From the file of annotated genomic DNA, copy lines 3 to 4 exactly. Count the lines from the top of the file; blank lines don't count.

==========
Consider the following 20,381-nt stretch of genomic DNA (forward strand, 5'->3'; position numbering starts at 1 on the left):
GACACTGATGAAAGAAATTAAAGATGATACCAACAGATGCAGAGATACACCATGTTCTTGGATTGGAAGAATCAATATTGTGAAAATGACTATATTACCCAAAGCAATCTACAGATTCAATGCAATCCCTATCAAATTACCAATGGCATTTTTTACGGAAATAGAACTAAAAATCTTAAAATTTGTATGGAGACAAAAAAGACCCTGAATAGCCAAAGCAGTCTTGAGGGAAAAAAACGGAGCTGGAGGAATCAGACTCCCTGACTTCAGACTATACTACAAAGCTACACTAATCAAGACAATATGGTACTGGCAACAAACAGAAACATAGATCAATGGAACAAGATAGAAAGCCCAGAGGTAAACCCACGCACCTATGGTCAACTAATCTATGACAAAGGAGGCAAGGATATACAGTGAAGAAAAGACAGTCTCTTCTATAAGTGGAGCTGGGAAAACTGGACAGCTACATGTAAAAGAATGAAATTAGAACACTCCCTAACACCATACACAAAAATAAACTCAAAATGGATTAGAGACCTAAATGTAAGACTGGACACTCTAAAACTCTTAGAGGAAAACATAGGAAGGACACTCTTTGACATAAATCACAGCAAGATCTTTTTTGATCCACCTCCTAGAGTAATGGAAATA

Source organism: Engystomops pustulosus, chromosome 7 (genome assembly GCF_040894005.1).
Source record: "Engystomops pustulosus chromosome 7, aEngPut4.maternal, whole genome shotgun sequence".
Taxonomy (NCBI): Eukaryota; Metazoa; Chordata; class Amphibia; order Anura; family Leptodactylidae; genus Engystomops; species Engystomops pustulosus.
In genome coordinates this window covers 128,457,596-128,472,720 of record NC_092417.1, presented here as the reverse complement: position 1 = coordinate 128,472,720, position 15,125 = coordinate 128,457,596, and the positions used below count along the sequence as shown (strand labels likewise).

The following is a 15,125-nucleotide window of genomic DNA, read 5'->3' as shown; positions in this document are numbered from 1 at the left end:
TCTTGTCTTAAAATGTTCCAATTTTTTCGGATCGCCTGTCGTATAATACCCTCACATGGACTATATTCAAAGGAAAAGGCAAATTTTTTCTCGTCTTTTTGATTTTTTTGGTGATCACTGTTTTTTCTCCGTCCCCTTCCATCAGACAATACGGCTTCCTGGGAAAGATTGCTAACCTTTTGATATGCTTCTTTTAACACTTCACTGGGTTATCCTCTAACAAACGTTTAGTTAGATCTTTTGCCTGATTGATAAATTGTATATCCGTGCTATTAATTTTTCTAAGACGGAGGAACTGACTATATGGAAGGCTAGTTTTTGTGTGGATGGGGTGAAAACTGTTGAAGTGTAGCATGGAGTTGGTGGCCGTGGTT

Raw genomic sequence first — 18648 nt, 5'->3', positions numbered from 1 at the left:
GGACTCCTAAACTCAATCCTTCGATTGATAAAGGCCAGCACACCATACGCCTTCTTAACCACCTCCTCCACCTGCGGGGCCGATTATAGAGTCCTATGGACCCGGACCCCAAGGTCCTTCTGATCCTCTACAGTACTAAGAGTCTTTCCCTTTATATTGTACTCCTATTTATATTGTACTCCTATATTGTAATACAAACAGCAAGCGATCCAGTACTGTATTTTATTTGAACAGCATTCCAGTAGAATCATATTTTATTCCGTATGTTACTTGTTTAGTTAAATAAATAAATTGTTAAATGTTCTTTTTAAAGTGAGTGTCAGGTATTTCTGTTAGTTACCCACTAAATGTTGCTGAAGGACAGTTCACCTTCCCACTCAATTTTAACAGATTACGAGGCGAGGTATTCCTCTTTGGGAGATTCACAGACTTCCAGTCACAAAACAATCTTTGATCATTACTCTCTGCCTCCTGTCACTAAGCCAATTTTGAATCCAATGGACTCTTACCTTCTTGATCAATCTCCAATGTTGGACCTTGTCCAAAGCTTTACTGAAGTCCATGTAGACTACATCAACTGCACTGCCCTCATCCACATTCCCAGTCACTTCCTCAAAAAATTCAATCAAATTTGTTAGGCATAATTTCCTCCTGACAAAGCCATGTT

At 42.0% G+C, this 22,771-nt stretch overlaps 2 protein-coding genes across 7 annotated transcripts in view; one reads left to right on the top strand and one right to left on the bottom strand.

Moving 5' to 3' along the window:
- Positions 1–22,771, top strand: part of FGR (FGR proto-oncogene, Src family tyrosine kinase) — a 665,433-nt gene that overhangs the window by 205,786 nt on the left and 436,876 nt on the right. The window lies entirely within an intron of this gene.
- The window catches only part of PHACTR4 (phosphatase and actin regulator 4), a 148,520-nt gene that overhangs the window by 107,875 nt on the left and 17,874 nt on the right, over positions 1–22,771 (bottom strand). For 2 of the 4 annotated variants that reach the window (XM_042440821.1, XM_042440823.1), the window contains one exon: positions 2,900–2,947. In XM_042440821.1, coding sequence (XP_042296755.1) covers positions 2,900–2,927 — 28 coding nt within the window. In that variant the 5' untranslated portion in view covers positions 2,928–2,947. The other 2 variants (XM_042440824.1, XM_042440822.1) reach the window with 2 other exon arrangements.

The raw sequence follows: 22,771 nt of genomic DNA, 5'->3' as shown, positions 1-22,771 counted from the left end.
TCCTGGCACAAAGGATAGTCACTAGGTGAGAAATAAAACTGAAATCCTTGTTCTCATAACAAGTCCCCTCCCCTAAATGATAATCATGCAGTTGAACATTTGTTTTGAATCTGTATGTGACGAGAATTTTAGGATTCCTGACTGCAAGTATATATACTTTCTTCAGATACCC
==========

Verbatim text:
Source organism: Engystomops pustulosus, chromosome 7 (genome assembly GCF_040894005.1).
Source record: "Engystomops pustulosus chromosome 7, aEngPut4.maternal, whole genome shotgun sequence".